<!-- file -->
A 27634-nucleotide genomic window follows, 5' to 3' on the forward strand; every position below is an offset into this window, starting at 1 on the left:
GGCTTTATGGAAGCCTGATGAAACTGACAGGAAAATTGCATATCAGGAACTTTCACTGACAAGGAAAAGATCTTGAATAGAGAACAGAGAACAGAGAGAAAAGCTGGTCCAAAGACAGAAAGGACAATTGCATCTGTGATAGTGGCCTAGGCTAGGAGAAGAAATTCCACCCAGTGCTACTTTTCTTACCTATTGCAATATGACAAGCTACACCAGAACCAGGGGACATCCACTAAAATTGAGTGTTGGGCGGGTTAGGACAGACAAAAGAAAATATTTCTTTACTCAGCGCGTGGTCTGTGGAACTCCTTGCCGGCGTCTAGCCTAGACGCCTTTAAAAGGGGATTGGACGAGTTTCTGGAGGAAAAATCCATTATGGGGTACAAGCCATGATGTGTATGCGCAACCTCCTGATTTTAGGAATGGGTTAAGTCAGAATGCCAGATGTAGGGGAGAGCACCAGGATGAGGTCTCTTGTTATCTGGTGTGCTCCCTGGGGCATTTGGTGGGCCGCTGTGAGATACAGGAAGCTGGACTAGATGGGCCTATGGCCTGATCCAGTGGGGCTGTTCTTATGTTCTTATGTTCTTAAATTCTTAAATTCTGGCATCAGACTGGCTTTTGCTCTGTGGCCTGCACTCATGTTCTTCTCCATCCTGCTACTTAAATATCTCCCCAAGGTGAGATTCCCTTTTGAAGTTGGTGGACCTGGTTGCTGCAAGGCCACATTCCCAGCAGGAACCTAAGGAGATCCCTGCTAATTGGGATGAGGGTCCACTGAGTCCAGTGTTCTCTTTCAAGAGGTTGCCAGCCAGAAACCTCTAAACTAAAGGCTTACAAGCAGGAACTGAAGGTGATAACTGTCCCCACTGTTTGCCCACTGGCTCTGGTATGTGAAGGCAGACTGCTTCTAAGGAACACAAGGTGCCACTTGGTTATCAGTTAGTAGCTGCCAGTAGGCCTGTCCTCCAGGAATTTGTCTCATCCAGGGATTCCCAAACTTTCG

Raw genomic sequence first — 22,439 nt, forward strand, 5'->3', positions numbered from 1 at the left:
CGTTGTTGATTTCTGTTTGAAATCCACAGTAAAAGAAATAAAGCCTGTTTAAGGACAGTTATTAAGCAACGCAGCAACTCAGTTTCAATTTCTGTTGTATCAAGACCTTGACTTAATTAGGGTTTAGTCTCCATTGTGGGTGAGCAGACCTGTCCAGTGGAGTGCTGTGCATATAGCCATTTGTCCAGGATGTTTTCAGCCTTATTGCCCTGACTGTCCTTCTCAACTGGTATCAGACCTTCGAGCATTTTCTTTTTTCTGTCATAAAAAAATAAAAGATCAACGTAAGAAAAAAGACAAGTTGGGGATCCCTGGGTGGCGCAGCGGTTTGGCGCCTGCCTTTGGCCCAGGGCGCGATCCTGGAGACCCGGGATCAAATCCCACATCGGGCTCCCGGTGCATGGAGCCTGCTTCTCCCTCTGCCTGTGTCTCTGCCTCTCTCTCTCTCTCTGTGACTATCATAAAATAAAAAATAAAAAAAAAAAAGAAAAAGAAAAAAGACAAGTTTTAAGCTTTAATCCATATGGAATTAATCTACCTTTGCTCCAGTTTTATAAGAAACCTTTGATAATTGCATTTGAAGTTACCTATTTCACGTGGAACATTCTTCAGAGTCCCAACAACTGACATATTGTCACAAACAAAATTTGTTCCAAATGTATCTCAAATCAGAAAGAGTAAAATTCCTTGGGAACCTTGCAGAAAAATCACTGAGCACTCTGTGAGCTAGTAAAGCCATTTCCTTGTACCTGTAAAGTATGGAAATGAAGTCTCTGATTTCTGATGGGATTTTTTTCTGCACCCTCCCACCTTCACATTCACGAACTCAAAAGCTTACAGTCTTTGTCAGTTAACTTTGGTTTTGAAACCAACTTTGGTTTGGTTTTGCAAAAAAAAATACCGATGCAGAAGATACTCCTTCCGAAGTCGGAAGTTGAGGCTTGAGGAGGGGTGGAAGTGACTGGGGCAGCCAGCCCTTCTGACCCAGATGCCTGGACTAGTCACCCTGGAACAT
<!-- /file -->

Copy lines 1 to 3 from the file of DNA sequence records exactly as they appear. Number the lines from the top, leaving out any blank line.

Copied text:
A 27634-nucleotide genomic window follows, 5' to 3' on the forward strand; every position below is an offset into this window, starting at 1 on the left:
GGCTTTATGGAAGCCTGATGAAACTGACAGGAAAATTGCATATCAGGAACTTTCACTGACAAGGAAAAGATCTTGAATAGAGAACAGAGAACAGAGAGAAAAGCTGGTCCAAAGACAGAAAGGACAATTGCATCTGTGATAGTGGCCTAGGCTAGGAGAAGAAATTCCACCCAGTGCTACTTTTCTTACCTATTGCAATATGACAAGCTACACCAGAACCAGGGGACATCCACTAAAATTGAGTGTTGGGCGGGTTAGGACAGACAAAAGAAAATATTTCTTTACTCAGCGCGTGGTCTGTGGAACTCCTTGCCGGCGTCTAGCCTAGACGCCTTTAAAAGGGGATTGGACGAGTTTCTGGAGGAAAAATCCATTATGGGGTACAAGCCATGATGTGTATGCGCAACCTCCTGATTTTAGGAATGGGTTAAGTCAGAATGCCAGATGTAGGGGAGAGCACCAGGATGAGGTCTCTTGTTATCTGGTGTGCTCCCTGGGGCATTTGGTGGGCCGCTGTGAGATACAGGAAGCTGGACTAGATGGGCCTATGGCCTGATCCAGTGGGGCTGTTCTTATGTTCTTATGTTCTTAAATTCTTAAATTCTGGCATCAGACTGGCTTTTGCTCTGTGGCCTGCACTCATGTTCTTCTCCATCCTGCTACTTAAATATCTCCCCAAGGTGAGATTCCCTTTTGAAGTTGGTGGACCTGGTTGCTGCAAGGCCACATTCCCAGCAGGAACCTAAGGAGATCCCTGCTAATTGGGATGAGGGTCCACTGAGTCCAGTGTTCTCTTTCAAGAGGTTGCCAGCCAGAAACCTCTAAACTAAAGGCTTACAAGCAGGAACTGAAGGTGATAACTGTCCCCACTGTTTGCCCACTGGCTCTGGTATGTGAAGGCAGACTGCTTCTAAGGAACACAAGGTGCCACTTGGTTATCAGTTAGTAGCTGCCAGTAGGCCTGTCCTCCAGGAATTTGTCTCATCCAGGGATTCCCAAACTTTCG

Raw genomic sequence first — 22,439 nt, forward strand, 5'->3', positions numbered from 1 at the left: